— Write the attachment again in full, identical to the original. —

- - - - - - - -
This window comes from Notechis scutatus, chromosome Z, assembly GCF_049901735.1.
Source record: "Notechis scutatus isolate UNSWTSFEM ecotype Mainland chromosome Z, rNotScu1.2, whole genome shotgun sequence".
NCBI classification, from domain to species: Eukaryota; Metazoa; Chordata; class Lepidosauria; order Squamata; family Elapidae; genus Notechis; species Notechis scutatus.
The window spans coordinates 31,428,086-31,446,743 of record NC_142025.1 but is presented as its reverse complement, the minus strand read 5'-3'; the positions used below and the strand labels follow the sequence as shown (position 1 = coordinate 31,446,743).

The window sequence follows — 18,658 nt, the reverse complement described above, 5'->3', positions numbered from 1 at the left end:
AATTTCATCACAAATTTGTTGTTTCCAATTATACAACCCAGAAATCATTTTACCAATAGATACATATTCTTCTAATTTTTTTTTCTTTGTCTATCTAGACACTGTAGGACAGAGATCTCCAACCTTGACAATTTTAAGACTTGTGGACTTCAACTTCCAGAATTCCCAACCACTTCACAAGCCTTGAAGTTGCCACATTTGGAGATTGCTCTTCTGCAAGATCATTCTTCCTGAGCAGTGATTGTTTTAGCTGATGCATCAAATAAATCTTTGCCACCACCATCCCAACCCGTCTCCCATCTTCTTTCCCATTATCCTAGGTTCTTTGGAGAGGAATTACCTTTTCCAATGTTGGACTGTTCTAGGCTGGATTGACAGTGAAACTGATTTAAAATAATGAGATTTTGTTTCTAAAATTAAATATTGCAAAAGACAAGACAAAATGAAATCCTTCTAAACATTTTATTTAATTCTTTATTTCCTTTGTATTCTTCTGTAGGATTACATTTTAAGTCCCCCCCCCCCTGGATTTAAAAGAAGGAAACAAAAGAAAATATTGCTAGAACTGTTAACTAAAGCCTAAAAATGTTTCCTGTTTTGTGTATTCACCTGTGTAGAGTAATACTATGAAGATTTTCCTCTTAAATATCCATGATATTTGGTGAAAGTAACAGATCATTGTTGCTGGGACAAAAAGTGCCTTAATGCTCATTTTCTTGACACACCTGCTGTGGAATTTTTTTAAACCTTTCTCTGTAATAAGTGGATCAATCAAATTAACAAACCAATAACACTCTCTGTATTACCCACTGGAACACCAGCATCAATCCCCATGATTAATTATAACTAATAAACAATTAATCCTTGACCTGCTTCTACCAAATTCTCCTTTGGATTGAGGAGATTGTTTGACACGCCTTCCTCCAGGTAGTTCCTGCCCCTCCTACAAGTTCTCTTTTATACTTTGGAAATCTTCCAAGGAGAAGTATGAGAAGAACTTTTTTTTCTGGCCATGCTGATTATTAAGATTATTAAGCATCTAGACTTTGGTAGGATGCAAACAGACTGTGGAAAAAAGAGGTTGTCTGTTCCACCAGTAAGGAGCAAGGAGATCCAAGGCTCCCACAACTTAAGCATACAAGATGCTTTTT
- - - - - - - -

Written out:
This window comes from Notechis scutatus, chromosome Z, assembly GCF_049901735.1.
Source record: "Notechis scutatus isolate UNSWTSFEM ecotype Mainland chromosome Z, rNotScu1.2, whole genome shotgun sequence".
NCBI classification, from domain to species: Eukaryota; Metazoa; Chordata; class Lepidosauria; order Squamata; family Elapidae; genus Notechis; species Notechis scutatus.
The window spans coordinates 31,428,086-31,446,743 of record NC_142025.1 but is presented as its reverse complement, the minus strand read 5'-3'; the positions used below and the strand labels follow the sequence as shown (position 1 = coordinate 31,446,743).

The window sequence follows — 18,658 nt, the reverse complement described above, 5'->3', positions numbered from 1 at the left end:
AATTTCATCACAAATTTGTTGTTTCCAATTATACAACCCAGAAATCATTTTACCAATAGATACATATTCTTCTAATTTTTTTTTCTTTGTCTATCTAGACACTGTAGGACAGAGATCTCCAACCTTGACAATTTTAAGACTTGTGGACTTCAACTTCCAGAATTCCCAACCACTTCACAAGCCTTGAAGTTGCCACATTTGGAGATTGCTCTTCTGCAAGATCATTCTTCCTGAGCAGTGATTGTTTTAGCTGATGCATCAAATAAATCTTTGCCACCACCATCCCAACCCGTCTCCCATCTTCTTTCCCATTATCCTAGGTTCTTTGGAGAGGAATTACCTTTTCCAATGTTGGACTGTTCTAGGCTGGATTGACAGTGAAACTGATTTAAAATAATGAGATTTTGTTTCTAAAATTAAATATTGCAAAAGACAAGACAAAATGAAATCCTTCTAAACATTTTATTTAATTCTTTATTTCCTTTGTATTCTTCTGTAGGATTACATTTTAAGTCCCCCCCCCCCTGGATTTAAAAGAAGGAAACAAAAGAAAATATTGCTAGAACTGTTAACTAAAGCCTAAAAATGTTTCCTGTTTTGTGTATTCACCTGTGTAGAGTAATACTATGAAGATTTTCCTCTTAAATATCCATGATATTTGGTGAAAGTAACAGATCATTGTTGCTGGGACAAAAAGTGCCTTAATGCTCATTTTCTTGACACACCTGCTGTGGAATTTTTTTAAACCTTTCTCTGTAATAAGTGGATCAATCAAATTAACAAACCAATAACACTCTCTGTATTACCCACTGGAACACCAGCATCAATCCCCATGATTAATTATAACTAATAAACAATTAATCCTTGACCTGCTTCTACCAAATTCTCCTTTGGATTGAGGAGATTGTTTGACACGCCTTCCTCCAGGTAGTTCCTGCCCCTCCTACAAGTTCTCTTTTATACTTTGGAAATCTTCCAAGGAGAAGTATGAGAAGAACTTTTTTTTCTGGCCATGCTGATTATTAAGATTATTAAGCATCTAGACTTTGGTAGGATGCAAACAGACTGTGGAAAAAAGAGGTTGTCTGTTCCACCAGTAAGGAGCAAGGAGATCCAAGGCTCCCACAACTTAAGCATACAAGATGCTTTTT